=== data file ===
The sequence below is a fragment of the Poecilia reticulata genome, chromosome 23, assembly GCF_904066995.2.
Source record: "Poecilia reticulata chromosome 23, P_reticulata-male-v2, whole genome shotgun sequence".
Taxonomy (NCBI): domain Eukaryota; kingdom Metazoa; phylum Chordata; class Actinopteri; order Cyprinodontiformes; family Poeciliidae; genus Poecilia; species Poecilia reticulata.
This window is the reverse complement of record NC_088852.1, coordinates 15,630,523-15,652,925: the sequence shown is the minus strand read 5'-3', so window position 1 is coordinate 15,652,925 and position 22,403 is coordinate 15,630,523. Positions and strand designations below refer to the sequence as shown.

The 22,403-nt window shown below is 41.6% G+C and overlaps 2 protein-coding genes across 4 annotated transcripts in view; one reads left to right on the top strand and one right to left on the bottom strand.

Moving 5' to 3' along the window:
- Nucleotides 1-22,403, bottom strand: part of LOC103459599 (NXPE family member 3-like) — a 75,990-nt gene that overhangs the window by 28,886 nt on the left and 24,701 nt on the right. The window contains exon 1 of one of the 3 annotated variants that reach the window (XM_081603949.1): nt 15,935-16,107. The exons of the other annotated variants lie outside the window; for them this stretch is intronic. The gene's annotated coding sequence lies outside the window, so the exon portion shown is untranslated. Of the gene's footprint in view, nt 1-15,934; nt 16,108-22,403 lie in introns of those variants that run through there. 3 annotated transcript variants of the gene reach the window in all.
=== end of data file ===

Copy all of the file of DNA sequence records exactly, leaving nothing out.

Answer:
The sequence below is a fragment of the Poecilia reticulata genome, chromosome 23, assembly GCF_904066995.2.
Source record: "Poecilia reticulata chromosome 23, P_reticulata-male-v2, whole genome shotgun sequence".
Taxonomy (NCBI): domain Eukaryota; kingdom Metazoa; phylum Chordata; class Actinopteri; order Cyprinodontiformes; family Poeciliidae; genus Poecilia; species Poecilia reticulata.
This window is the reverse complement of record NC_088852.1, coordinates 15,630,523-15,652,925: the sequence shown is the minus strand read 5'-3', so window position 1 is coordinate 15,652,925 and position 22,403 is coordinate 15,630,523. Positions and strand designations below refer to the sequence as shown.

The 22,403-nt window shown below is 41.6% G+C and overlaps 2 protein-coding genes across 4 annotated transcripts in view; one reads left to right on the top strand and one right to left on the bottom strand.

Moving 5' to 3' along the window:
- Nucleotides 1-22,403, bottom strand: part of LOC103459599 (NXPE family member 3-like) — a 75,990-nt gene that overhangs the window by 28,886 nt on the left and 24,701 nt on the right. The window contains exon 1 of one of the 3 annotated variants that reach the window (XM_081603949.1): nt 15,935-16,107. The exons of the other annotated variants lie outside the window; for them this stretch is intronic. The gene's annotated coding sequence lies outside the window, so the exon portion shown is untranslated. Of the gene's footprint in view, nt 1-15,934; nt 16,108-22,403 lie in introns of those variants that run through there. 3 annotated transcript variants of the gene reach the window in all.